Apple Pugetsound Program Library Exchange (A.P.P.L.E.) has updated the manual for the popular Apple II graphics programming tool Turtlesoft: Turtle Graphics for Applesoft with a new softcover manual. Originally published in 1983 by A.P.P.L.E., the new manual features revised formatting and now includes the 15 sample programs with screenshots.
In addition to the original Turtlesoft DOS 3.3 version by Robert Gallup, John Brooks converted it to work with ProDOS. Both Turtlesoft disk images are available and also include sample programs.
Turtlesoft: Turtle Graphics for Applesoft is available through the A.P.P.L.E. bookstore with production and fulfillment by Lulu.com. Disk images for the programs is available on the Apps page.
Turtlesoft is a system of primitives which allows users to write Applesoft-based programs using standard Logo primitives. The system is a self contained environment which can be used by students of all ages to easily learn basic computer programming concepts using Turtle graphics.
Imagine you have a robot turtle. You might think that rather strange, but try to imagine it anyway. Imagine that this “turtle” can move around the floor in response to commands you give it such as: FORWARD and BACK, which tells the turtle to move forward or backward a certain number of steps, and RIGHT and LEFT which tells the turtle to turn a certain amount right or left.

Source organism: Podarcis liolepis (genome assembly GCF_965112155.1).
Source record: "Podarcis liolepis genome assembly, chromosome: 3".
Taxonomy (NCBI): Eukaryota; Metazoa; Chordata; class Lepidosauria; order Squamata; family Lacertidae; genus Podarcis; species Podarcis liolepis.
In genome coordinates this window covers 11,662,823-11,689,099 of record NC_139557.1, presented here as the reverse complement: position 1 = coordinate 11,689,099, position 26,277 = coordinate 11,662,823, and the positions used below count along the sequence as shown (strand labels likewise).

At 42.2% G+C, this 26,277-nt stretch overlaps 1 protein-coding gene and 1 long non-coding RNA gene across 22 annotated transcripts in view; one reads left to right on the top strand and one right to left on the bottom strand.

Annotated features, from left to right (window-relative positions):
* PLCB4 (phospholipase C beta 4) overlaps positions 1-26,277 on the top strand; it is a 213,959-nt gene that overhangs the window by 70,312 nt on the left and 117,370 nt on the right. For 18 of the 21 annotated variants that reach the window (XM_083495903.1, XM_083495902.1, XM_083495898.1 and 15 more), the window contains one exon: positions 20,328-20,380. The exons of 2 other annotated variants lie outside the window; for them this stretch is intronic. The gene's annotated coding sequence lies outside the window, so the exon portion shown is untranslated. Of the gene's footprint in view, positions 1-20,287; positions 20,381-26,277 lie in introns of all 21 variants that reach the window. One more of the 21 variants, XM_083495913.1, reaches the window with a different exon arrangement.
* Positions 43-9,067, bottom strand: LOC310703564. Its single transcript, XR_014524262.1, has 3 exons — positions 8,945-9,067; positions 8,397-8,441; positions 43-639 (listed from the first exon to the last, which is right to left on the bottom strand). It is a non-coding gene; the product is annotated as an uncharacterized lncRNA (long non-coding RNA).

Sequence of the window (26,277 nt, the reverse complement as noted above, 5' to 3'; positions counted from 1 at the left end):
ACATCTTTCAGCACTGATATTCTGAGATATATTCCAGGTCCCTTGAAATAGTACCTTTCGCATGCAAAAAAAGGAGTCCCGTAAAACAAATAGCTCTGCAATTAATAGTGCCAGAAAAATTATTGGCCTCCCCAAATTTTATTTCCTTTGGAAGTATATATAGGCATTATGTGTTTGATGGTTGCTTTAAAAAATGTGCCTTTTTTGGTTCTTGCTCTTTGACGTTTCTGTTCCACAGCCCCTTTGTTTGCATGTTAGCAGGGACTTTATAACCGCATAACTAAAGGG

As the turtle moves, it leaves a trail you can see. By giving the turtle the right commands, you can have it draw any shape you want.
Voila! You have Turtle graphics. Your computer screen is the floor and the turtle is a triangle visible on it.
As you experiment with trying to draw shapes using Turtle graphics you may find that thinking in “Turtle talk” is much easier for many things than thinking in the “coordinate talk” of normal graphics.
• Table of Contents.
• 25 instructions (primitives) for controlling the turtle
• Sound routine with Turtle graphics
• Uses both Hi-Res screens
• Create your own command names
• Descriptive error messages for easy program debugging
• Error messages can be processed using ONERR
• Commands accessed through ampersand for use within a program
• Available for both DOS 3.3 and ProDOS
• Runs on all Apple II computers
Robert Gallup grew up with a love of technology. Enthralled by the adventures of Danny Dunn and Tom Swift, his first computer was a series of flip-flop circuits he hand-wired from salvaged transistors on pegboard for a science project. Of course, to operate it, he had to learn binary math which began his journey through computers and digital technology.
In college, Robert learned to program using punched cards and mainframe computers. Later he volunteered for a science museum where he discovered the Apple II computer, using it to develop educational software for numerous exhibits.
In addition to technology, Robert has had a long interest in education. It was through this that he learned of Turtle Graphics, a hands-on approach to understanding geometry. At the same time, he was also diving into the details of Apple II firmware and graphics programming. From this union emerged Turtlesoft. Robert had used the cornucopia of respected resources available through A.P.P.L.E. and approached them to be his publisher. They agreed and Turtlesoft, the product, was born.